The Strategy Pattern can be implemented as a form of Inversion of Control or Dependency Injection.  In this case we want to decouple the dependency on compiled/uncompiled LINQ statements from the method that executes it.  The compiled/uncompiled strategy is injected into the class at construction or execution of the method and that class either makes (or made) the choice or acts as a proxy to execute the expression (compiling it first, with the compilation strategy).


Now, before I get too deep into doing this with a LINQ query (and you’ll understand why in a bit) I’ll show an example of implementing the Strategy Pattern.


One example of the Strategy Pattern involves choice of sorting techniques.  Let’s say we have an integer array that we need to sort, but how it is sorted needs to be runtime-selectable.  We may do something like this:


    public interface ISortStrategy
    {
        void Sort(ref int[] data);
    }
    public class BubbleSort : ISortStrategy
    {
        public void Sort(ref int[] data)
        {
            //…
        }
    }
    public class HeapSort : ISortStrategy
    {
        public void Sort(ref int[] data)
        {
            //…
        }
    }

And an example of using these classes:


        static void SortData(ref int[] data)
        {
            ISortStrategy sortStrategy = Configuration.Create<ISortStrategy>();
            sortStrategy.Sort(ref data);
        }

 Fairly straightforward, SortData is now decoupled from the type of sort and is freely able to change by whatever means to be detected at runtime.  Configuration.Create may make the decision whether to use BubbleSort or HeapSort based on something in app.config, something in user configuration settings, etc.  The point is, SortData is not coupled to the instantiation of a particular sorting class.


Now, back to LINQ.  The example queries that Rico presented were:


 



            var q = (from o in nw.Orders


                    select new


                    {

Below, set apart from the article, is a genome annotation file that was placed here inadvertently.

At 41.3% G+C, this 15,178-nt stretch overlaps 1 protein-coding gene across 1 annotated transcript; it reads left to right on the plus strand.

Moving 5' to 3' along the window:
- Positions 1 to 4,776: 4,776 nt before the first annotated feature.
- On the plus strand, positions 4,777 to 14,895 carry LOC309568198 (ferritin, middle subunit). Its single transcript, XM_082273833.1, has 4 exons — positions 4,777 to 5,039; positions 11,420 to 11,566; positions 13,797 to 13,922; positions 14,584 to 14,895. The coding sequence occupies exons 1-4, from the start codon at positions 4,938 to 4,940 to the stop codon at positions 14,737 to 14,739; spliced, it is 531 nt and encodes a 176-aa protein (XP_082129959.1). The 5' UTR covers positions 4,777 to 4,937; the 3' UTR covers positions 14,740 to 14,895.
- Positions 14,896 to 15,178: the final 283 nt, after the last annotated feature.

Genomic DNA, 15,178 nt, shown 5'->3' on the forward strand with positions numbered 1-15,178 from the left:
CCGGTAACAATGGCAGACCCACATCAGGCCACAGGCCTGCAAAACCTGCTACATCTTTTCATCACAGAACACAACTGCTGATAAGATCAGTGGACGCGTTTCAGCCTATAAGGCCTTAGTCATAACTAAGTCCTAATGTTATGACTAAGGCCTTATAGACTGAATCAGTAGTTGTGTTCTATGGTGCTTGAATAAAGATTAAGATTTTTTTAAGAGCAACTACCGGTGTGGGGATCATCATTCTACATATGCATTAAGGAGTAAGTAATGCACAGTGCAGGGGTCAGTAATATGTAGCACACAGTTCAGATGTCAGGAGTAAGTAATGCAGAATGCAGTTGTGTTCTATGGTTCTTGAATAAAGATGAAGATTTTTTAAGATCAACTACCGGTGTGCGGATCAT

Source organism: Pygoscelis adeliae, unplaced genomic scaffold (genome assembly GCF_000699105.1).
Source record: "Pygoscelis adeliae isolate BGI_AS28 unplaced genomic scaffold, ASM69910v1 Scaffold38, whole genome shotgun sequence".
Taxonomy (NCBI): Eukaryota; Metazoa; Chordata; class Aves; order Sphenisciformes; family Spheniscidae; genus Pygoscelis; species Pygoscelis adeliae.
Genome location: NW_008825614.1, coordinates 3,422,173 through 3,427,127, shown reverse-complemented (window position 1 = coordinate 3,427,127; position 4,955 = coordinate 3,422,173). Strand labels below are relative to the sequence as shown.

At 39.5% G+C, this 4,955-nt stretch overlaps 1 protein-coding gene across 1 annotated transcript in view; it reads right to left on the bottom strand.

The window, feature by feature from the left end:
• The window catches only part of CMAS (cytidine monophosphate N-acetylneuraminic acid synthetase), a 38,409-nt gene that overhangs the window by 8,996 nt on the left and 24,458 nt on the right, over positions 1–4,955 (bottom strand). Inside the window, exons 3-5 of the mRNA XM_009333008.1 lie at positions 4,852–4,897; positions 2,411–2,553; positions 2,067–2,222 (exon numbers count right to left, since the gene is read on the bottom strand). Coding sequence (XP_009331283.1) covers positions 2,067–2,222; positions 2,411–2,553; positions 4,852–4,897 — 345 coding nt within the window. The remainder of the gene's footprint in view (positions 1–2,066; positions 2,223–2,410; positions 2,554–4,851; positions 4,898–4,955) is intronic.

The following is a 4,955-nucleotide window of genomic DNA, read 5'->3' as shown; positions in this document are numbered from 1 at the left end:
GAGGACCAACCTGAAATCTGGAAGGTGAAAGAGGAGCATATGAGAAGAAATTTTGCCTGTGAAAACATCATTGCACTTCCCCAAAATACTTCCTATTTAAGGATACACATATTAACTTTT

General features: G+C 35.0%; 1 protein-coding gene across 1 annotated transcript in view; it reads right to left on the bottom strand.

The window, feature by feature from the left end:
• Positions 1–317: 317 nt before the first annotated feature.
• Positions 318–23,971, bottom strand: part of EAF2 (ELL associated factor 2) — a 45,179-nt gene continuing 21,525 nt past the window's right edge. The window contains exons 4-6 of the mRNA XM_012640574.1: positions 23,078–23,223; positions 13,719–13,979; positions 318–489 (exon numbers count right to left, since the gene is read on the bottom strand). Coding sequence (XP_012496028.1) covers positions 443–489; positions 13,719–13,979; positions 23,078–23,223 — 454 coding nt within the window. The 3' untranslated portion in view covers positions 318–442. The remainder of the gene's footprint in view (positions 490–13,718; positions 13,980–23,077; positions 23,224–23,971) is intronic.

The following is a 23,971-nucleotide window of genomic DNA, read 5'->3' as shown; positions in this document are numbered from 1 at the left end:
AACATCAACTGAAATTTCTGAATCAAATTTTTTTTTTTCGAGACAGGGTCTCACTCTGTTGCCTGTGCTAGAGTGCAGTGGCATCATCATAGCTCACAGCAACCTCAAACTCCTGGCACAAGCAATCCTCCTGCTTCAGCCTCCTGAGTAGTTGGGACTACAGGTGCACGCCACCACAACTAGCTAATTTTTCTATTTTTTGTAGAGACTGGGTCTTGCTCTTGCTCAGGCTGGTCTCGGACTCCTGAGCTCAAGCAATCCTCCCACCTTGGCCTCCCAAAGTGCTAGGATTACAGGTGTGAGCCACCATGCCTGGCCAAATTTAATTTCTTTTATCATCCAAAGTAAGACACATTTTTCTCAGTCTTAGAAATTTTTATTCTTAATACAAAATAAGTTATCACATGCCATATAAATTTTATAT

OrderID = o.OrderID,


                        CustomerID = o.CustomerID,


                        EmployeeID = o.EmployeeID,


                        ShippedDate = o.ShippedDate


                    }).Take(5);


And



            var cq = CompiledQuery.Compile


            (


                (Northwinds nw) =>


                        (from o in nw.Orders


                        select new


                        {


                            OrderID = o.OrderID,


                            CustomerID = o.CustomerID,


                            EmployeeID = o.EmployeeID,


                            ShippedDate = o.ShippedDate


                        }).Take(5)


            );


These queries make use of an anonymous type.  In order to either compile & execute this query or just execute a single query we need be able to declare a single query that can be compiled an executed.  Unfortnately there’s appears to be no way to do this.  The call to CompiledQuery.Compile accept an Expression<> object and compiles it,


 

Why is immutability important.

There’s been some discussion about the adding the ability for immutable types in a future CLR and C# (I assume other .NET languages in the same timeframe would follow suit; but, to be honest, I don’t follow the other popular ones).  But, some of you are wondering, “why?”